9. The method according to claim 1, wherein the period T of the timer in step (a) is of a predetermined fixed duration.
10. The method for determining whether or not a lower 32 bits of a Timing Synchronization Function (TSF) have wrapped into a different time period, said method comprising the steps of:
(a) assigning a desired scheduled lower 32 bit start time as a reference time X that is timed by a TSF timer;
(b) recording an actual received time of the lower 32 bit start time of the TSF timer as a reference time O;
(c) determining whether X<O and performing sub-step (i) if affirmative and sub-step (ii) if negative:
(i) using a known time period T of a TSF timer determining whether (O−X+T)<(X−O) when X is not greater than O; and
(i)(a) identifying the TSF timer as not being wrapped if (O−X+T) is not less than (X−O); or
(i)(b) identifying the TSF timer as being wrapped if (O−X+T) is less or equal than (X−O);
(ii) using a known time period T of a TSF timer determining whether (X−O+T)<(O−X) when X is greater than O; and
(ii)(a) identifying the TSF timer as not being wrapped if (X−O+T) is not less than (O−X); or
(ii)(b) identifying the TSF timer as being wrapped if (X−O+T) is less or equal than (O−X).
11. The method according to claim 10, wherein the TSF comprises an 802.11e timer.
12. The method according to claim 10, wherein the period T of the timer in step (a) is of a predetermined fixed duration.
13. The method according to claim 12, wherein the time period T in step (c) is about 71 minutes.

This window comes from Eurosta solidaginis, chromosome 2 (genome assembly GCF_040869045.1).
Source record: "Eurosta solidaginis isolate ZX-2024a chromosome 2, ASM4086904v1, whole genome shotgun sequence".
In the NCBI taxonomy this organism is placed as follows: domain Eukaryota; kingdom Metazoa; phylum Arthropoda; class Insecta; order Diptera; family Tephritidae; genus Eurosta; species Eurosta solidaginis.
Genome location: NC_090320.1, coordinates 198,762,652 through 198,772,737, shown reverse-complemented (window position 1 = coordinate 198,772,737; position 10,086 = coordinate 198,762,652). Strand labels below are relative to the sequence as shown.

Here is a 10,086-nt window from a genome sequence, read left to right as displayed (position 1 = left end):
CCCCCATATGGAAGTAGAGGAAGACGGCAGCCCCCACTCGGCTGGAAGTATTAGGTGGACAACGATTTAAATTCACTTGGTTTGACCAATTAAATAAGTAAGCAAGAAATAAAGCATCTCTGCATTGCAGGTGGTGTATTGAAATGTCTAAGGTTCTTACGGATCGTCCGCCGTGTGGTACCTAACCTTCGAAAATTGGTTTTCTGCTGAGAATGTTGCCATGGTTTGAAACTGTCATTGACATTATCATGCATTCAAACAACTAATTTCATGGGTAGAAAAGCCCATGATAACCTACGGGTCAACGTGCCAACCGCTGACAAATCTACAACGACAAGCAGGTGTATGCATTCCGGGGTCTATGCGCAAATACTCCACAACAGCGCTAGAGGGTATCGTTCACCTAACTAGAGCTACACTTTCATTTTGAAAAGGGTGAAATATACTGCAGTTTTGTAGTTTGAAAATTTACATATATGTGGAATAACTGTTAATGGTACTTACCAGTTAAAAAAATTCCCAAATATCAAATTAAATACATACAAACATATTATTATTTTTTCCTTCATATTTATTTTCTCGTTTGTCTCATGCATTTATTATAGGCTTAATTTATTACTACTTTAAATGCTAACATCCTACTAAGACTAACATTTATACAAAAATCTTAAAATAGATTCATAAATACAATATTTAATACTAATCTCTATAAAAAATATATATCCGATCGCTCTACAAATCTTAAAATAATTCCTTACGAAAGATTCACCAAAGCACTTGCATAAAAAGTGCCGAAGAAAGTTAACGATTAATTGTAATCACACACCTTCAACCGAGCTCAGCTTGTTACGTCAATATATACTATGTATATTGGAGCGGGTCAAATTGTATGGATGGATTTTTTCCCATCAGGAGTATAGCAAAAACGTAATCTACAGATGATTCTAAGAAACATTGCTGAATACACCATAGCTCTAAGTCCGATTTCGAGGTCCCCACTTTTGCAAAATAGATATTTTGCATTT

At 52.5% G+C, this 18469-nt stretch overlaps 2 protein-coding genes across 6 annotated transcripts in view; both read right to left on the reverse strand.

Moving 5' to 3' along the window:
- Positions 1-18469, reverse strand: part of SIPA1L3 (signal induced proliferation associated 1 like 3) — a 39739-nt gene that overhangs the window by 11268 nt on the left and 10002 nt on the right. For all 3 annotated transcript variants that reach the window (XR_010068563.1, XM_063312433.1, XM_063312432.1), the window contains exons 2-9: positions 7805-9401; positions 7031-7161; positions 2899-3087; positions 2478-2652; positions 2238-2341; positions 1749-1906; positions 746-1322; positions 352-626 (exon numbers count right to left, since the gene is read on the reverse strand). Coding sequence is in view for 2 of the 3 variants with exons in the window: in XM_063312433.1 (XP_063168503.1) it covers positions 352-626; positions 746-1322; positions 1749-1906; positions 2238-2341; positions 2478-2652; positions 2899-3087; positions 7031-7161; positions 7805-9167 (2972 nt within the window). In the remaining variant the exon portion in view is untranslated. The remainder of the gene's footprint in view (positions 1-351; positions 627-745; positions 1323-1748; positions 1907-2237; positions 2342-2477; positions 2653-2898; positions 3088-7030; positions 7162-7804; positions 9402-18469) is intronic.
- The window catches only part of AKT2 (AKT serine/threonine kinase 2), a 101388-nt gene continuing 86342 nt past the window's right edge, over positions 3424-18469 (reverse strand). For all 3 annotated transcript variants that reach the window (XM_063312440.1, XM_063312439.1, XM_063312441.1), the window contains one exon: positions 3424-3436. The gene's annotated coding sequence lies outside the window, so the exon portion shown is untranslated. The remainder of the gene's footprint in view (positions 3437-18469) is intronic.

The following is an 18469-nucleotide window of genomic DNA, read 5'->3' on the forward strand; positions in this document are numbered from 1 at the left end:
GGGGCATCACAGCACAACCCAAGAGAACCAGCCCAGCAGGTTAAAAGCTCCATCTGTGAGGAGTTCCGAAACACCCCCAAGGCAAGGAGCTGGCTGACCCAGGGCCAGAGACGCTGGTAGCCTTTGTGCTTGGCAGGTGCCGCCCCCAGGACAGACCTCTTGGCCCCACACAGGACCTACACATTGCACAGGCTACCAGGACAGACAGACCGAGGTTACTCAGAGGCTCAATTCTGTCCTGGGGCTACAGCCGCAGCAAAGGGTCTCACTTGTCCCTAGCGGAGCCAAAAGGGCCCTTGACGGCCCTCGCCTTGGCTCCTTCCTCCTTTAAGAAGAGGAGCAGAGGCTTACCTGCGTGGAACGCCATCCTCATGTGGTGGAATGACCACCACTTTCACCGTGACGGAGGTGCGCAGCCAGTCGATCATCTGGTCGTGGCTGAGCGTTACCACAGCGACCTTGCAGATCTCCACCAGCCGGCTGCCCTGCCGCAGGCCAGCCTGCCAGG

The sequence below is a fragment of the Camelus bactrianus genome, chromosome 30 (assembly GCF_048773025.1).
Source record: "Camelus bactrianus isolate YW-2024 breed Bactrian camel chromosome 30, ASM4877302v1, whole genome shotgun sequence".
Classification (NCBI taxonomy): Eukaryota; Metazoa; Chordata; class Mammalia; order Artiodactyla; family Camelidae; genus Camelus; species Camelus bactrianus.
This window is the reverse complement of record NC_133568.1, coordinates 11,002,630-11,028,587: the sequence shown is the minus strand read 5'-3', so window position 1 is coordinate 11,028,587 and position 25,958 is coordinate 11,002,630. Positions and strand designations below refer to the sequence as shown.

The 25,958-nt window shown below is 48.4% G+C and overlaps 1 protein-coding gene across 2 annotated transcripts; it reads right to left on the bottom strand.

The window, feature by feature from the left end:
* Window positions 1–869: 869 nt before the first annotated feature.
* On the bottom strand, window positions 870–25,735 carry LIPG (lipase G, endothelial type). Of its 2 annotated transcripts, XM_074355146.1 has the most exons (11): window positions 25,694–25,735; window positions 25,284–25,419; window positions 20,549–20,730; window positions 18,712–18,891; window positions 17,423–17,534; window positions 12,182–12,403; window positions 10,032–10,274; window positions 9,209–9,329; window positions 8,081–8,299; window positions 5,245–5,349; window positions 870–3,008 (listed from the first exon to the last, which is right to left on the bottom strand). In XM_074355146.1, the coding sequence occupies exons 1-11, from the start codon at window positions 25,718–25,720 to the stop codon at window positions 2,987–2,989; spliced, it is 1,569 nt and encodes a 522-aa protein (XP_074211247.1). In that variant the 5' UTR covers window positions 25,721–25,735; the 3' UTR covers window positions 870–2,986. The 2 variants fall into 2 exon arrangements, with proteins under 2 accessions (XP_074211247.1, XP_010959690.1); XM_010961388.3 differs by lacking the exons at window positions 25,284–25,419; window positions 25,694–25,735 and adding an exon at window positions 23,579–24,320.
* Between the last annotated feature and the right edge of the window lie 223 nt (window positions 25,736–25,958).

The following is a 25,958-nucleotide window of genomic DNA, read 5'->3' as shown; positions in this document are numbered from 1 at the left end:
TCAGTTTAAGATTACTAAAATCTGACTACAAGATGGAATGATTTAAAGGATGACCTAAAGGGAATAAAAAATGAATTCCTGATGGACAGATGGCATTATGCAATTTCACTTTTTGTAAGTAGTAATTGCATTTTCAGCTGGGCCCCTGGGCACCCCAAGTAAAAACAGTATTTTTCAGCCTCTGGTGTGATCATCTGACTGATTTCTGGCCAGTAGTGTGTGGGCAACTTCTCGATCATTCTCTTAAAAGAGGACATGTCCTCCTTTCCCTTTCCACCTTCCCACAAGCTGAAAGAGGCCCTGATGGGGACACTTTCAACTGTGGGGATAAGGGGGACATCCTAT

14. A method for determining whether or not a timer has wrapped into another time period, said method comprising the steps of:
(a) assigning a desired schedule start time as a reference time X that is timed by a timer having a period of T and using only a lower 32 bits;
(b) recording an actual received start time of the timer as a reference time O;
(c) check if the desired scheduled start time X falls within an interval not greater than a timeout from O, where T <<timeout; and a station receives a schedule element containing a field having a start time represented by X at time O;
(d) if (0<(O−X)<timeout) then X is a backwards reference; if (O+T−X)<(timeout) and then X is a backward reference; otherwise if the equations are inapplicable then X is a forward reference.
15. The method according to claim 14, wherein the timer comprises a Timing Synchronization Function (TSF).
16. The method according to claim 15, wherein the TSF timer comprises a 64 bit 802.11 TSF timer and the values X and O use a lower 32 bits out of a 64 bit total.
17. A method for determining whether or not a timer has wrapped into a different time period, said method comprising the steps of:
(a) assigning a desired schedule start time as a reference time X that is timed by a timer using only a lower 32 bits of a 64 bit total;
(b) recording an actual received time of the timer as a reference time O;
(c) determining if |X−O|>M/2, with M being a maximum TSF timer value, wherein if |X−O| is less than M/2, the TSF timer is identified as not being wrapped, and wherein if |X−O| is greater or equal than M/2, the timer is identified as being wrapped;
(d) determining whether X−O>Zero for both a wrapped condition and unwrapped condition;
(e) (i) if X−O>Zero for the Timer wrapped condition, deduce a backward reference case;
(e)(ii) if X−O is less or equal to for the Timer wrapped condition, deduce a forward reference case;
(f)(i) if X−O>Zero for the Timer unwrapped condition, deduces a forward reference; and
(f)(ii) if X−O is less or equal to Zero for the Timer unwrapped condition, deduce a forward reference case.
18. A computer program on a computer readable medium containing the method according to claim 1.
19. A computer program on a computer readable medium containing the method according to claim 10.
20. A computer program on a computer readable medium containing the method according to claim 14.
21. A computer program on a computer readable medium containing the method according to claim 17.
22. An apparatus for removing ambiguity from an IEEE 802.11e schedule element reference times, said apparatus comprising: